The CenturyMen have been called "the finest male chorus in America" and have performed the whole world over since 1969. Under the orchestration of Buryl Red, the 135-man ensemble presents their secular sound in the ever-appropriate Air Force Academy Chapel. Their performance is free to the public, and begins at 7 p.m. For more, visit
They went. They danced. They conquered. Now Colorado College alumni dancers return to CC to exhibit their even more refined skills in a performance featuring original works. The show runs tonight and tomorrow night at 8 in Armstrong Hall, on the northwest corner of Cascade and Cache La Poudre. Tickets are $2 to $5, at the door. Call 389-6607 for more.
Cabaret Diosa dares to bring their incomparable vintage Latin rhythms and comedic skits to the Colorado Music Hall tonight at 9 p.m. It promises to be an evening of lusty overstimulation to the beats of sweaty, cha-chafueled mambos. Your pelvis may never recover. Tickets are $7. Call 800/965-4827.
Blues, soul and alternative rock goddess Nina Storey has got a voice that could knock the wind right out of you. She also does publicity photos in the buff carrying an apple. I smell success. The redheaded rabble-rouser performs clothed, and sans apple, this evening at the grand reopening of the Salida Steam Plant Theater in Salida. Be there by 8 p.m. Tickets are $15 to $20. For more, call 719/539-8514.
Reggae-mon Basil Reid performs songs from his album Little Birds tonight at Tres Hombres. The free show starts at 9 p.m. Call 687-0625.
They sold out the Smokebrush last year, and now they're back. The California Guitar Trio assaults the Fine Arts Center tonight at 7 p.m. with their whirlwind fingers and sly sense of humor. No genre is left untouched by these virtuosos as they jump from classical, to surf music, to rock without missing a beat. Tickets are $15 to $18. Call 634-5583.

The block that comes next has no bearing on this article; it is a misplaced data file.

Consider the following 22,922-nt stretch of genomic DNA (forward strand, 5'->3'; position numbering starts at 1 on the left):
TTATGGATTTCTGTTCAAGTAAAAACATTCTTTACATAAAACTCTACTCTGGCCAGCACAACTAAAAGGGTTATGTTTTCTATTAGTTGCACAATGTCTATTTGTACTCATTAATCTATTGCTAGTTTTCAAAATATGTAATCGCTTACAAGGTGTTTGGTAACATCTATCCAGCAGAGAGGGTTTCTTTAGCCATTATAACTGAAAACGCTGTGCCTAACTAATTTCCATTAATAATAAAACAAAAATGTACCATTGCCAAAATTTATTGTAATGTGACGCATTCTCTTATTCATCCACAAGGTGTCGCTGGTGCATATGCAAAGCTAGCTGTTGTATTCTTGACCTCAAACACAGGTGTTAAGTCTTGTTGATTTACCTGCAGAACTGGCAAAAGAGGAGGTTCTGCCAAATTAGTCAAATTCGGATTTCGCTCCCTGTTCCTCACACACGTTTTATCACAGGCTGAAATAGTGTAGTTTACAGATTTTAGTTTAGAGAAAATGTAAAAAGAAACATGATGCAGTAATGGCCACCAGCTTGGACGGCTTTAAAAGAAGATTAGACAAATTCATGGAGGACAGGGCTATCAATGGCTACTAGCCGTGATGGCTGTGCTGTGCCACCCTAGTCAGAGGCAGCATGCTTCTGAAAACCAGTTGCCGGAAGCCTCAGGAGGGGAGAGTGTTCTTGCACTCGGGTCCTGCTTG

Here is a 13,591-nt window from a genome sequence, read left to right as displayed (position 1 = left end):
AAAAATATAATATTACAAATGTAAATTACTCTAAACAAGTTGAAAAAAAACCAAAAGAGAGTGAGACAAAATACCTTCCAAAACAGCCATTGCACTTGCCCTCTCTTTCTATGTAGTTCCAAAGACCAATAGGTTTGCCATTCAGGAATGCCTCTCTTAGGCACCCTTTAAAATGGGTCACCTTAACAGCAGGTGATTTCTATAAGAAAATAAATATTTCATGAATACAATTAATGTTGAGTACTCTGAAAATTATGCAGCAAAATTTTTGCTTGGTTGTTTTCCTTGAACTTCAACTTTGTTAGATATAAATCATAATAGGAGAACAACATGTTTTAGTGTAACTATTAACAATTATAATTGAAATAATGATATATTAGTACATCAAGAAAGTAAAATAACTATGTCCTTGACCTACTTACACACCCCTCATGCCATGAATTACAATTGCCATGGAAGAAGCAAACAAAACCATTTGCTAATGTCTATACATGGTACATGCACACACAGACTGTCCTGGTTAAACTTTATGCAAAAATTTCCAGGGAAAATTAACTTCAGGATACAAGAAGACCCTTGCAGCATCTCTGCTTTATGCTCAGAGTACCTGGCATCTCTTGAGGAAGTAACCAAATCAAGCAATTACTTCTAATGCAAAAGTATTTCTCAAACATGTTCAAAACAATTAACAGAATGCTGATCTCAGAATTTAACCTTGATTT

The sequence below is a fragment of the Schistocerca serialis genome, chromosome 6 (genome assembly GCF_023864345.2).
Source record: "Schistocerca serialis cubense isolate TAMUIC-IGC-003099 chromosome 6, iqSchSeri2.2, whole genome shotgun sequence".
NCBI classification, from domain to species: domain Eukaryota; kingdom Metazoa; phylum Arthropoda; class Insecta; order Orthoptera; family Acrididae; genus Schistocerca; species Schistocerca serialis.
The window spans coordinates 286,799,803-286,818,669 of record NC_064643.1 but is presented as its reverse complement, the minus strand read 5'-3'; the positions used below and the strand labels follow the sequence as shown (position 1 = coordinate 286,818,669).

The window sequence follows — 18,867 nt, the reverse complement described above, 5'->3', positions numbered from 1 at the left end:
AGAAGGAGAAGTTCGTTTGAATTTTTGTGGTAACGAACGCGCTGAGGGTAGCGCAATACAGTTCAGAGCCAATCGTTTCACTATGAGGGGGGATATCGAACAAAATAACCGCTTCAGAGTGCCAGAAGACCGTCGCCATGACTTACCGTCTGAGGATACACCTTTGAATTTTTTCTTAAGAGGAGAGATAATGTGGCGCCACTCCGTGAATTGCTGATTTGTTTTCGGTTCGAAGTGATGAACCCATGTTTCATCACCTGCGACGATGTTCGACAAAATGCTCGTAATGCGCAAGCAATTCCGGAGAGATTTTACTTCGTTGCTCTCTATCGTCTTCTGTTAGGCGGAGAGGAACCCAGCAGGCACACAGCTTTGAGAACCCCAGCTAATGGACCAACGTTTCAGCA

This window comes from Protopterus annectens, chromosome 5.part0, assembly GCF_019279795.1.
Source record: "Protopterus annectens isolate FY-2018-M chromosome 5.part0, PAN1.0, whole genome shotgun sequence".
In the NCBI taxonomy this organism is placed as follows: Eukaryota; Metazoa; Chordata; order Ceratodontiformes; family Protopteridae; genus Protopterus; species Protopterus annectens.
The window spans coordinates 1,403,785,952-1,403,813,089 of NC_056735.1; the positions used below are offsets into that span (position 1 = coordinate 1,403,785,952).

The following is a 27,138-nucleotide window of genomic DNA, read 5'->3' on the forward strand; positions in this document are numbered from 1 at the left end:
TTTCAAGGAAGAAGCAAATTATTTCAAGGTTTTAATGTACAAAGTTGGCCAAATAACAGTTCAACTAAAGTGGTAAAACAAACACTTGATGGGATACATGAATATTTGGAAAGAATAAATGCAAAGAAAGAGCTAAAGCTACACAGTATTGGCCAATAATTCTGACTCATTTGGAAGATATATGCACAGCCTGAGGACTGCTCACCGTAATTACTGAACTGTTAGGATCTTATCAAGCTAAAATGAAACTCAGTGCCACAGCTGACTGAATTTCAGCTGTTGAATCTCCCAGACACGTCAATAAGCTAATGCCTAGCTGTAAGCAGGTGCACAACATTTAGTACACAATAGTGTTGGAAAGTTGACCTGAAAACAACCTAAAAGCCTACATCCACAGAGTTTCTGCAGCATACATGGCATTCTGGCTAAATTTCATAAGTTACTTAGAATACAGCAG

The "Paint the Town Blue" series continues tonight at the Business of Art Center with the Blue Horns -- a horn-centric band featuring several local greats. The show gets hoppin' at 7:30 p.m. over at 515 Manitou Ave. Tickets are $2 for members of the BAC and the Colorado Blues Society and then jump to $4 for the uninitiated. Call 685-1861.
Today, the County Fair kicks off in Calhan, where beer will flow like water and the smell of saw dustcovered cow pies will permeate your every pore. Just take U.S. 24 to Calhan and follow the scent of happiness. Admission is $3 to $6. Visit
www.elpasoco.com/CntyFair or call 520-7880 for more. The fair closes next Sunday, July 28.
Cinema Jou Jou II, a benefit for the International Experimental Film Festival (TIE), features the world premiere of a long-overdue new film from underground icon Kenneth Anger, films by Stan Brakhage and Thorsten Fleisch, and the music of gypsy freaks DeVotchka at Eric Verlo's Loft in Old Colorado City. There're only 100 tickets for this little soiree, and said tickets are available at Shuga's and Toons for a $5 donation. Call 389-1468.
Face it, your pets are unruly hedonists that lick themselves, pee on the carpet and routinely chew up the furniture. They are filthy sinners and if you have any interest in saving their furry little souls than you'll probably want to know that Vista Grande Community Church is having its annual Blessing of the Animals Services today. The morning service is at 10 a.m. the evening service is at 6 p.m. and you're welcome to bring the four-legged, two-legged or no-legged friend of your choice. Call 599-3057 for more.
These guys must be blessed: Faster Pussycat have toured with David Lee Roth. Yup, Diamond Dave, the guy that sang "Hot for Teacher." What more can you say? The Mansfields open for FP at Industrial Nation tonight at 8. Tickets are $10. Call 520-0980.
Commies, satanists and burn-outs have reason to rejoice as the Scorpions, Dio and Deep Purple rock you 'til you puke. Seriously, if Dio's "Rainbow in the Dark" doesn't do it, then Deep Purple's "Smoke on the Water" will. It'll be a wonder if the World Arena can handle all this metal. The hammer falls at 6 p.m. Tickets are $27.50 to $39.50 with half of the proceeds going to Dio's fight against hair loss. Call 576-2626.
Mountain of Venus bring their instrumental virtuosity and affection for early Motown and the Grateful Dead to the Utopia Caf tonight at 8. Call 633-1080.
-- Brandon S. Laney
A stroll through the latest exhibits
Perhaps the most voyeuristically satisfying of the new crop of shows that opened this past week is the Pioneers Museum's A Piece of the True Cross: Relics and Oddities from the Museum Collection. Hearkening back to the old school of museology when museums served as reliquaries for objets of supernormal curiosity (read: the booty from plunderings abroad and other delightfully creepy things), the Pioneers Museum has hauled a whole trove of their own relics up from the vaults.